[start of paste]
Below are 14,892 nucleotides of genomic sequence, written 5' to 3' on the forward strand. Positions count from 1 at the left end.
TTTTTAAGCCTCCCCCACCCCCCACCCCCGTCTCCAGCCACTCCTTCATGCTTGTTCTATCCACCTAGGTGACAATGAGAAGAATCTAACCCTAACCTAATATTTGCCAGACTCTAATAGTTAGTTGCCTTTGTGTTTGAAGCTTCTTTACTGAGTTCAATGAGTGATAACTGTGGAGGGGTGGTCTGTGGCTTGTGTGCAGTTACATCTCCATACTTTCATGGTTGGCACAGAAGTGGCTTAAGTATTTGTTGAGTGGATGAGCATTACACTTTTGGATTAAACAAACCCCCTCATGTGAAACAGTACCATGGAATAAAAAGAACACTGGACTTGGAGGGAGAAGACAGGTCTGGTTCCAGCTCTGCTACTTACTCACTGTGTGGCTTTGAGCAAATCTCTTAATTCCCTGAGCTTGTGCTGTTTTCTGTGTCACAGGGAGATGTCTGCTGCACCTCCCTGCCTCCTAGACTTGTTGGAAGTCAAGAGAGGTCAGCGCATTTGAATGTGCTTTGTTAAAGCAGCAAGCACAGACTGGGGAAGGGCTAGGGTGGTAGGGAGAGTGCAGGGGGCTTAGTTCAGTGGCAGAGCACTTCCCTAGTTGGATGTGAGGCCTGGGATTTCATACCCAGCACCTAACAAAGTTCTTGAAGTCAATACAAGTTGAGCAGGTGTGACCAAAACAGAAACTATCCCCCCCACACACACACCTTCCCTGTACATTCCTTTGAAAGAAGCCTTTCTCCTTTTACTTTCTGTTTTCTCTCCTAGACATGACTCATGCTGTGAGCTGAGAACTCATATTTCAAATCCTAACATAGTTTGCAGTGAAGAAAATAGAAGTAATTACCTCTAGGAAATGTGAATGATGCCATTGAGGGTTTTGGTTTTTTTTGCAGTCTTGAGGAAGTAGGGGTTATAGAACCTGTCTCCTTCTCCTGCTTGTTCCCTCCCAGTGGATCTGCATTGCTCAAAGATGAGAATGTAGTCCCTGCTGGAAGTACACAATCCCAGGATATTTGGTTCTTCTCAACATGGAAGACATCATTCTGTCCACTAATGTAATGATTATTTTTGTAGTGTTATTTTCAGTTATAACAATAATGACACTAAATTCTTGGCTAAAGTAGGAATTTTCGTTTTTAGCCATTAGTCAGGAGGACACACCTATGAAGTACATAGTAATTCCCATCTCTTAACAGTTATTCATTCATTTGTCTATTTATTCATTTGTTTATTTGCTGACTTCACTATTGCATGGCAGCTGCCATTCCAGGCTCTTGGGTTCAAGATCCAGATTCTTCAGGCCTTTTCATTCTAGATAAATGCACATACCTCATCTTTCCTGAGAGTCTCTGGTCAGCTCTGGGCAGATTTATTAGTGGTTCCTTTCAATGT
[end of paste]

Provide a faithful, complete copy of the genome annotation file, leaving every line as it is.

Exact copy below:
Below are 14,892 nucleotides of genomic sequence, written 5' to 3' on the forward strand. Positions count from 1 at the left end.
TTTTTAAGCCTCCCCCACCCCCCACCCCCGTCTCCAGCCACTCCTTCATGCTTGTTCTATCCACCTAGGTGACAATGAGAAGAATCTAACCCTAACCTAATATTTGCCAGACTCTAATAGTTAGTTGCCTTTGTGTTTGAAGCTTCTTTACTGAGTTCAATGAGTGATAACTGTGGAGGGGTGGTCTGTGGCTTGTGTGCAGTTACATCTCCATACTTTCATGGTTGGCACAGAAGTGGCTTAAGTATTTGTTGAGTGGATGAGCATTACACTTTTGGATTAAACAAACCCCCTCATGTGAAACAGTACCATGGAATAAAAAGAACACTGGACTTGGAGGGAGAAGACAGGTCTGGTTCCAGCTCTGCTACTTACTCACTGTGTGGCTTTGAGCAAATCTCTTAATTCCCTGAGCTTGTGCTGTTTTCTGTGTCACAGGGAGATGTCTGCTGCACCTCCCTGCCTCCTAGACTTGTTGGAAGTCAAGAGAGGTCAGCGCATTTGAATGTGCTTTGTTAAAGCAGCAAGCACAGACTGGGGAAGGGCTAGGGTGGTAGGGAGAGTGCAGGGGGCTTAGTTCAGTGGCAGAGCACTTCCCTAGTTGGATGTGAGGCCTGGGATTTCATACCCAGCACCTAACAAAGTTCTTGAAGTCAATACAAGTTGAGCAGGTGTGACCAAAACAGAAACTATCCCCCCCACACACACACCTTCCCTGTACATTCCTTTGAAAGAAGCCTTTCTCCTTTTACTTTCTGTTTTCTCTCCTAGACATGACTCATGCTGTGAGCTGAGAACTCATATTTCAAATCCTAACATAGTTTGCAGTGAAGAAAATAGAAGTAATTACCTCTAGGAAATGTGAATGATGCCATTGAGGGTTTTGGTTTTTTTTGCAGTCTTGAGGAAGTAGGGGTTATAGAACCTGTCTCCTTCTCCTGCTTGTTCCCTCCCAGTGGATCTGCATTGCTCAAAGATGAGAATGTAGTCCCTGCTGGAAGTACACAATCCCAGGATATTTGGTTCTTCTCAACATGGAAGACATCATTCTGTCCACTAATGTAATGATTATTTTTGTAGTGTTATTTTCAGTTATAACAATAATGACACTAAATTCTTGGCTAAAGTAGGAATTTTCGTTTTTAGCCATTAGTCAGGAGGACACACCTATGAAGTACATAGTAATTCCCATCTCTTAACAGTTATTCATTCATTTGTCTATTTATTCATTTGTTTATTTGCTGACTTCACTATTGCATGGCAGCTGCCATTCCAGGCTCTTGGGTTCAAGATCCAGATTCTTCAGGCCTTTTCATTCTAGATAAATGCACATACCTCATCTTTCCTGAGAGTCTCTGGTCAGCTCTGGGCAGATTTATTAGTGGTTCCTTTCAATGT